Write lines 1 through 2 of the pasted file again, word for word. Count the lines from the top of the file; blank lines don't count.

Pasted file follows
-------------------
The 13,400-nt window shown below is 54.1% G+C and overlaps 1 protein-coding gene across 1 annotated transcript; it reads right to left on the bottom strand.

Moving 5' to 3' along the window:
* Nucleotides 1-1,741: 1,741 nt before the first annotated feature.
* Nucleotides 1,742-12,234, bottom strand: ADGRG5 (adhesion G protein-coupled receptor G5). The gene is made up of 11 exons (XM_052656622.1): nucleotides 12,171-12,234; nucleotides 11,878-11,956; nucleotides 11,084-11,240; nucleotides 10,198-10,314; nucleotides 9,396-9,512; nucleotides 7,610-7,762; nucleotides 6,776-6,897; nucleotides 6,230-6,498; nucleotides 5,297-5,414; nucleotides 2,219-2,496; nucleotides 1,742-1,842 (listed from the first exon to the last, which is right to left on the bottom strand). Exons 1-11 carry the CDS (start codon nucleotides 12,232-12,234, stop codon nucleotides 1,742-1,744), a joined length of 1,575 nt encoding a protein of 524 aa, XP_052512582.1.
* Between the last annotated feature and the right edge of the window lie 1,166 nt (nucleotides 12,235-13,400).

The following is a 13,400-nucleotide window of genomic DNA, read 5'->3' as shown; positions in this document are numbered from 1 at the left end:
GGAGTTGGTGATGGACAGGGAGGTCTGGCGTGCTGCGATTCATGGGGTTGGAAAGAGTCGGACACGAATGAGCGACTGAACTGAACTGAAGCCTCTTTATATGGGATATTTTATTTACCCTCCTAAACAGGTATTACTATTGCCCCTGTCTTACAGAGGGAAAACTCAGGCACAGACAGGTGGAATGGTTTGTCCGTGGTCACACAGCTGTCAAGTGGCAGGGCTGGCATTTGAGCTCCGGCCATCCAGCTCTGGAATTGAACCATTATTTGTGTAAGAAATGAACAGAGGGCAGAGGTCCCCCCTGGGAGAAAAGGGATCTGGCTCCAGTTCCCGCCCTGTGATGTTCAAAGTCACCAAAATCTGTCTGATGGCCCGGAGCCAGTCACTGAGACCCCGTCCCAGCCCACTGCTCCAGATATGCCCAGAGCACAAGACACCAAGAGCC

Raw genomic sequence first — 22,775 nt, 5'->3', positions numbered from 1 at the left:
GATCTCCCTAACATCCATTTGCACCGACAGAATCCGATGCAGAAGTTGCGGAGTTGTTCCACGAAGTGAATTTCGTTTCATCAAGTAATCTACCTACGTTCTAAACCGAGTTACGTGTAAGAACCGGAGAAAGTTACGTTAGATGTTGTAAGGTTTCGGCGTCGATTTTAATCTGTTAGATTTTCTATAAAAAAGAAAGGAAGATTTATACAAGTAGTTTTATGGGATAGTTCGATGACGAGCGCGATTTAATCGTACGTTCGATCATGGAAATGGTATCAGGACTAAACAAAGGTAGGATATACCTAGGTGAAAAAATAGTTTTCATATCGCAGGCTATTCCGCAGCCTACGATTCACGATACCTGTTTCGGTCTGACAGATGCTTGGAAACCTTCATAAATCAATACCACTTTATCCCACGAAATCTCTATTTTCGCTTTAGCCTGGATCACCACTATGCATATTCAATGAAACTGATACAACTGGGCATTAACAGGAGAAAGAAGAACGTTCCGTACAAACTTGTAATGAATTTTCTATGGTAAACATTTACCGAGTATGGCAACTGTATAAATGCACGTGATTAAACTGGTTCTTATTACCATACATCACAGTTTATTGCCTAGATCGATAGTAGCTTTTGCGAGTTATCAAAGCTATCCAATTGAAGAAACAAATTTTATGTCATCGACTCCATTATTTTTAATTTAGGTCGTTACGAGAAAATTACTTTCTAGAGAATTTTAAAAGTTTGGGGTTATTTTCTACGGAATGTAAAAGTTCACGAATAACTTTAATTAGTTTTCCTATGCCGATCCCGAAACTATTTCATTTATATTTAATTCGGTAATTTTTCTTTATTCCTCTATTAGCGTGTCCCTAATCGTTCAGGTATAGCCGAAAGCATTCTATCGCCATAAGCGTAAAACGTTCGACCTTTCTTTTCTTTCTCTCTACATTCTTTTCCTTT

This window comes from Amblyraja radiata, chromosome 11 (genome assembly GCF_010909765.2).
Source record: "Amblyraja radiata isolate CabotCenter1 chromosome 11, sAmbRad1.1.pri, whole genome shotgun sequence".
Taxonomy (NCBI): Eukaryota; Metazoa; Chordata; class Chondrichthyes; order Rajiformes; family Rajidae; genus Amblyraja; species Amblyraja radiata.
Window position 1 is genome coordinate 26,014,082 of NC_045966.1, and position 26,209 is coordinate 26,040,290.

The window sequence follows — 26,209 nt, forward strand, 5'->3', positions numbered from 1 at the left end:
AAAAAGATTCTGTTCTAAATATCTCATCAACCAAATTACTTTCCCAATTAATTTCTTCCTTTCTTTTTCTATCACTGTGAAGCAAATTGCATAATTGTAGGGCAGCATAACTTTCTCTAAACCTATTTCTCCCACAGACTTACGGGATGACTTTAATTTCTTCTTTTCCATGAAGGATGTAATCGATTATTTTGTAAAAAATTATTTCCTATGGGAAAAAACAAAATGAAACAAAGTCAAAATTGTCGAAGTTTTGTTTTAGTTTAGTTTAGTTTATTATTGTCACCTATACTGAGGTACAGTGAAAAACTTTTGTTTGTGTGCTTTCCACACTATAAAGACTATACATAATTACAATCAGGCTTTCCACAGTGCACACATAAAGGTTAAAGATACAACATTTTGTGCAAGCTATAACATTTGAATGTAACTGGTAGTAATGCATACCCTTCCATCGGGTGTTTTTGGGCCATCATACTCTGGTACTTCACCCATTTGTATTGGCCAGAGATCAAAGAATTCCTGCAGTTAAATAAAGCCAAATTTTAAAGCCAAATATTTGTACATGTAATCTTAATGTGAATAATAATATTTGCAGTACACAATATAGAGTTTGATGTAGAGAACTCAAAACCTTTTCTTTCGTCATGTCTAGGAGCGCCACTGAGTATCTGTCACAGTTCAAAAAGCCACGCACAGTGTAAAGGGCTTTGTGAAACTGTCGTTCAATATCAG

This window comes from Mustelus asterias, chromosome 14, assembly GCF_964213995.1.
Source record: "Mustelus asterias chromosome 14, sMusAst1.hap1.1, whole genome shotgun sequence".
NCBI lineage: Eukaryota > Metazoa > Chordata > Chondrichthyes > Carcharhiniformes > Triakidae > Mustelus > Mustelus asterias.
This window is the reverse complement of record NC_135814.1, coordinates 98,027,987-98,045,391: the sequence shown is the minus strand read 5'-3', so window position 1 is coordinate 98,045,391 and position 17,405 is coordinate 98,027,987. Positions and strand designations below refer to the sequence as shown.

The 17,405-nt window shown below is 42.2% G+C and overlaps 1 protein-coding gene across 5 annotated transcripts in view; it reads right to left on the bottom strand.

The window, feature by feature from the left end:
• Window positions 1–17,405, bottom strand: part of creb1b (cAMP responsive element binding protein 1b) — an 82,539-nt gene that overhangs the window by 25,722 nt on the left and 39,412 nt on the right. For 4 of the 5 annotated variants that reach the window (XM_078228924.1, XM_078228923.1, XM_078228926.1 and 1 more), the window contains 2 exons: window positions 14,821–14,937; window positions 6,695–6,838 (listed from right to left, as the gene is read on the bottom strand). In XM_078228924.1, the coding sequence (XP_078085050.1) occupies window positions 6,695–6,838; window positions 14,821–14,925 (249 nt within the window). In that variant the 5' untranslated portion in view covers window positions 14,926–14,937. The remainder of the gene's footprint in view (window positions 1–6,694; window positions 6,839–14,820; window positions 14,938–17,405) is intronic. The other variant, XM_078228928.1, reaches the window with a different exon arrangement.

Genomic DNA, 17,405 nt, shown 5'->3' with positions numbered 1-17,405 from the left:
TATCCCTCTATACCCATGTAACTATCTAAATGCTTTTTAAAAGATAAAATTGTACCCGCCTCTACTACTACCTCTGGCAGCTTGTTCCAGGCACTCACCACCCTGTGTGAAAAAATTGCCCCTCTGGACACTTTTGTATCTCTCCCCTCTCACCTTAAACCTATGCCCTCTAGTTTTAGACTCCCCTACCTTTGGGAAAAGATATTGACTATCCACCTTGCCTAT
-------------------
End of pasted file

The 13,400-nt window shown below is 54.1% G+C and overlaps 1 protein-coding gene across 1 annotated transcript; it reads right to left on the bottom strand.

Moving 5' to 3' along the window: